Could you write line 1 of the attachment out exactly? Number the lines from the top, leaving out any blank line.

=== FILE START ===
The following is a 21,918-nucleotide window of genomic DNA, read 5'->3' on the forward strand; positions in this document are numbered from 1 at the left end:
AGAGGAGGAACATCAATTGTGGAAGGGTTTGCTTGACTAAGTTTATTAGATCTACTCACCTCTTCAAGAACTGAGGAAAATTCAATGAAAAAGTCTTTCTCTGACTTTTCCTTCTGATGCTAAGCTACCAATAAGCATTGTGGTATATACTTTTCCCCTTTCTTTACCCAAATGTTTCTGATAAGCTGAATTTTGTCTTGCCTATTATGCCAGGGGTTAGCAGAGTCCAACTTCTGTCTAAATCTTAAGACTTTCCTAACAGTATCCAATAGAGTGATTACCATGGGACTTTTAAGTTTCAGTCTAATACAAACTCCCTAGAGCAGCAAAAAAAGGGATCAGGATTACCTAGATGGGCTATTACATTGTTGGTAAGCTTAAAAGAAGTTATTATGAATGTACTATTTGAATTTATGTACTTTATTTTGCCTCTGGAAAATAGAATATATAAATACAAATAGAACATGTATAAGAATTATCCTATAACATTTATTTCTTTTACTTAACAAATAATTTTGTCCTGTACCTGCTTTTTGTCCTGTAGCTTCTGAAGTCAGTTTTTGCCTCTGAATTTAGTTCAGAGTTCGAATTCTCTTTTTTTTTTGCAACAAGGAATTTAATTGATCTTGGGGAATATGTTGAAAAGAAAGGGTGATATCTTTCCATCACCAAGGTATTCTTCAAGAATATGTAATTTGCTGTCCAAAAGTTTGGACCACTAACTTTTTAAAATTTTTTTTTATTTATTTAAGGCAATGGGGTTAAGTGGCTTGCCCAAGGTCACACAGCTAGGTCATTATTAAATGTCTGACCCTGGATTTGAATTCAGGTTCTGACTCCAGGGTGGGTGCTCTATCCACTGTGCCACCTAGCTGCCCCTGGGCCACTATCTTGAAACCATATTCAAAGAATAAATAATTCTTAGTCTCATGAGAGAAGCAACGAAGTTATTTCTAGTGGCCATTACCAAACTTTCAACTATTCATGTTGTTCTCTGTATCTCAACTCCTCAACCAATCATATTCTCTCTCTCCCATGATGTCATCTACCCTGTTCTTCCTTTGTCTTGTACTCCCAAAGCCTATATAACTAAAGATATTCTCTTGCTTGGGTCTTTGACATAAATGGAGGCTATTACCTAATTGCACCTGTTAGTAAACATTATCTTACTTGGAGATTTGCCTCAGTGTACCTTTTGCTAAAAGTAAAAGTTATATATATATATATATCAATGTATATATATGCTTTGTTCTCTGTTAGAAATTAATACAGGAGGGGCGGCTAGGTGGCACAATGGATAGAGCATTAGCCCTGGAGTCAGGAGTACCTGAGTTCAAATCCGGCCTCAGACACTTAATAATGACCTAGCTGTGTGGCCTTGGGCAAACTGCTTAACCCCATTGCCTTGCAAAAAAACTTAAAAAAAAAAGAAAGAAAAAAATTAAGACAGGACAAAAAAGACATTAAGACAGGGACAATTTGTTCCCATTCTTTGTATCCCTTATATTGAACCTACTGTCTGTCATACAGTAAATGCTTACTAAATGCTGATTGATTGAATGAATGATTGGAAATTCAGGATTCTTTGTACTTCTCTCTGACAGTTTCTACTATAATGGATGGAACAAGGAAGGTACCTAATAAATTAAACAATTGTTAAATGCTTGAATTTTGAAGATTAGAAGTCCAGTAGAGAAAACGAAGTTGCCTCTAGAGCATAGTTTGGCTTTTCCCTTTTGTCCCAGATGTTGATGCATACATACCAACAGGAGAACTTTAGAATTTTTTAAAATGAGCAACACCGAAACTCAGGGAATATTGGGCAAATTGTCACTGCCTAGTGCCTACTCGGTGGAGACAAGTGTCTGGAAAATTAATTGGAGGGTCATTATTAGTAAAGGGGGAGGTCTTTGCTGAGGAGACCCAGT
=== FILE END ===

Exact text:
The following is a 21,918-nucleotide window of genomic DNA, read 5'->3' on the forward strand; positions in this document are numbered from 1 at the left end: